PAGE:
When Álvaro Siza, one of the great figures of contemporary architecture, won the prestigious Pritzker Prize in 1992, the Jury described his forms as “molded by light, [with] a deceptive simplicity about them; they are honest. They solve design problems directly…. That simplicity, upon closer examination however, is revealed as great complexity. There is a subtle mastery underlying what appears to be natural creations.”
Born in Matosinhos, Portugal, in 1933, Siza created his own practice in Porto in 1954, and he has been a Professor of Construction at the University of Porto since 1976. The architect can fill shelf afer shelf with his awards and prizes to-date: He received the European Community’s Mies van der Rohe Prize in 1988 and the Praemium Imperiale in Japan in 1997, the 2009 RIBA Gold Medal, and the Golden Lion for Lifetime Achievement at the 2012 Venice Architecture Biennale.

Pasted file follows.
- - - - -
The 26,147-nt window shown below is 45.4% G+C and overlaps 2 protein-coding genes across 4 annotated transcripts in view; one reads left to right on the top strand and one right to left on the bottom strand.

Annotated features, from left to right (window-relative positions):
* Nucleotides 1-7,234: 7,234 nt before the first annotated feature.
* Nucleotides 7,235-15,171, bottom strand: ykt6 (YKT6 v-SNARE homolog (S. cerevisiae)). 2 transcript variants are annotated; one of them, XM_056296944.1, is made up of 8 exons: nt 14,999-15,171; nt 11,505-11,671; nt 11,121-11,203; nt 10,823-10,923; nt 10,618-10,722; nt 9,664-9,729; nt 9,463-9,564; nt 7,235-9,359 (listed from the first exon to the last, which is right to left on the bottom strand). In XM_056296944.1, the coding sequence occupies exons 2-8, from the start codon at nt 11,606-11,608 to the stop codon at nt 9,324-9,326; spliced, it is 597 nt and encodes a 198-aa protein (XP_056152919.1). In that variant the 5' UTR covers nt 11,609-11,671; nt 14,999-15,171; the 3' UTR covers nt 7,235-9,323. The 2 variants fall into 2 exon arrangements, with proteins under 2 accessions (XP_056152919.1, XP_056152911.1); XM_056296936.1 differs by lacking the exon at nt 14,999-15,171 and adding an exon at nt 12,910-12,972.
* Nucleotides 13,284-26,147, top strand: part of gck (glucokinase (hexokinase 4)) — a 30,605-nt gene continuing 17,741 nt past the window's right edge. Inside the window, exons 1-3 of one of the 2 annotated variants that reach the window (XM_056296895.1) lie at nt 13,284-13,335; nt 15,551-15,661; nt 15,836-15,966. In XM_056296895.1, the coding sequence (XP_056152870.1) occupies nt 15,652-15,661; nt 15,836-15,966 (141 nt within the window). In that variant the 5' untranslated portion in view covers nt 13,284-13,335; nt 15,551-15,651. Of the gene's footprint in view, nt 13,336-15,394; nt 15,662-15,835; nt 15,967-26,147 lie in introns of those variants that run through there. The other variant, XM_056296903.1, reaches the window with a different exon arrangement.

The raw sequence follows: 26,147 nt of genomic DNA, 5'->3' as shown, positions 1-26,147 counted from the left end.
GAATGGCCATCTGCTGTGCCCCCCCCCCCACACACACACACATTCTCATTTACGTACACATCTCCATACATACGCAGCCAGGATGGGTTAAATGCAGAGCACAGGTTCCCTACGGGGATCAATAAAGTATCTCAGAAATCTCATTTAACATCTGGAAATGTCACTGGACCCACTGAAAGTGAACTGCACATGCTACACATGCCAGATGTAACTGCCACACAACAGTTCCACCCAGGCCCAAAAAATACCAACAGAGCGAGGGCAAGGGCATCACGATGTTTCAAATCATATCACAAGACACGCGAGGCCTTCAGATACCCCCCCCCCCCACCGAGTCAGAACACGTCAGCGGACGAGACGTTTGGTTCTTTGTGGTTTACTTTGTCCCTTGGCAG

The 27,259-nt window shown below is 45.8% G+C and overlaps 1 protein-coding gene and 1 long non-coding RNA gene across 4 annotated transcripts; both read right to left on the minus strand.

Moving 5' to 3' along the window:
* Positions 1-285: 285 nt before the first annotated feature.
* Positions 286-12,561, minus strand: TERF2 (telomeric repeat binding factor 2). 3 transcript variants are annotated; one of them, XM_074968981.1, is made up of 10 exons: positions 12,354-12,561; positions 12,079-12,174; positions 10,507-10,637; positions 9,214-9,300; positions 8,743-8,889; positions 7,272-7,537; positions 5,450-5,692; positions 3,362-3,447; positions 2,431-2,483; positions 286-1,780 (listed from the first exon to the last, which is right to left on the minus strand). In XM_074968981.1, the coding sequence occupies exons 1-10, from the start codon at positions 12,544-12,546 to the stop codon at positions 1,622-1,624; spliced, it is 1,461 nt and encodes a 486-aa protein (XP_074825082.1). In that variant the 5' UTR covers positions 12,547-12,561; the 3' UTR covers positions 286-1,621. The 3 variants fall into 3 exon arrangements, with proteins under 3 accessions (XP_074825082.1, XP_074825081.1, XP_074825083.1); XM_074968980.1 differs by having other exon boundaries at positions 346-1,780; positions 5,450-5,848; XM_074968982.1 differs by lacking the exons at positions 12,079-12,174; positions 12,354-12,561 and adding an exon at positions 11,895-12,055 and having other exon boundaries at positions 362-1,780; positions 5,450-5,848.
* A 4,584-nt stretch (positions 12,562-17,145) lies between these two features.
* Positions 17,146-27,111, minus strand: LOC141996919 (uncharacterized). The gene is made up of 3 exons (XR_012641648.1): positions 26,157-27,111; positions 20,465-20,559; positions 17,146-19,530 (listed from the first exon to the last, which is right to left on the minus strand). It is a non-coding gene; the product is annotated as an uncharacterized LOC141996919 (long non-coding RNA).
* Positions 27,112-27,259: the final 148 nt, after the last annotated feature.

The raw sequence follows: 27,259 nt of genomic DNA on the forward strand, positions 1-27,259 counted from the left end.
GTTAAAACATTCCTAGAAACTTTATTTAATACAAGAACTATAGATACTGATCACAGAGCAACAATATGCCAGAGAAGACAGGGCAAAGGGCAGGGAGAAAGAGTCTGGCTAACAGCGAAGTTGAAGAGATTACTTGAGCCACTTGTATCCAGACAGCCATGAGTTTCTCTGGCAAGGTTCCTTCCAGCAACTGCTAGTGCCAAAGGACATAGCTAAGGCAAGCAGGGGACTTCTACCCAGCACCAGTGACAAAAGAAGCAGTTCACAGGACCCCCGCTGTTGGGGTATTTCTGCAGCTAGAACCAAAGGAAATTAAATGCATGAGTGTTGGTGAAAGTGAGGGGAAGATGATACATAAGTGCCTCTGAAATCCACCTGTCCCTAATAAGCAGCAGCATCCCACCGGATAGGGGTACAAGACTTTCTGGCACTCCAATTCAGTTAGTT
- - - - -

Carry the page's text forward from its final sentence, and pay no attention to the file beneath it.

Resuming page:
He has built a large number of projects in Portugal, and worked on the restructuring of the Chiado area of Lisbon following a devastating fire in 1988. Siza designed both the Portuguese Pavilion for the 1998 Lisbon World’s Fair and the 2005 Serpentine Pavilion in London in collaboration with Eduardo Souto de Moura. He completed the Serralves Foundation in Porto, 1998, and the Museum for the Iberê Camargo Foundation in Porto Alegre, Brazil in 2008.
Álvaro Siza. Complete Works 1952-2013, Edited by Philip Jodidio, Hardcover, 30,8 x 39 cm, 500 pages,
Multilingual Edition: English, French, German
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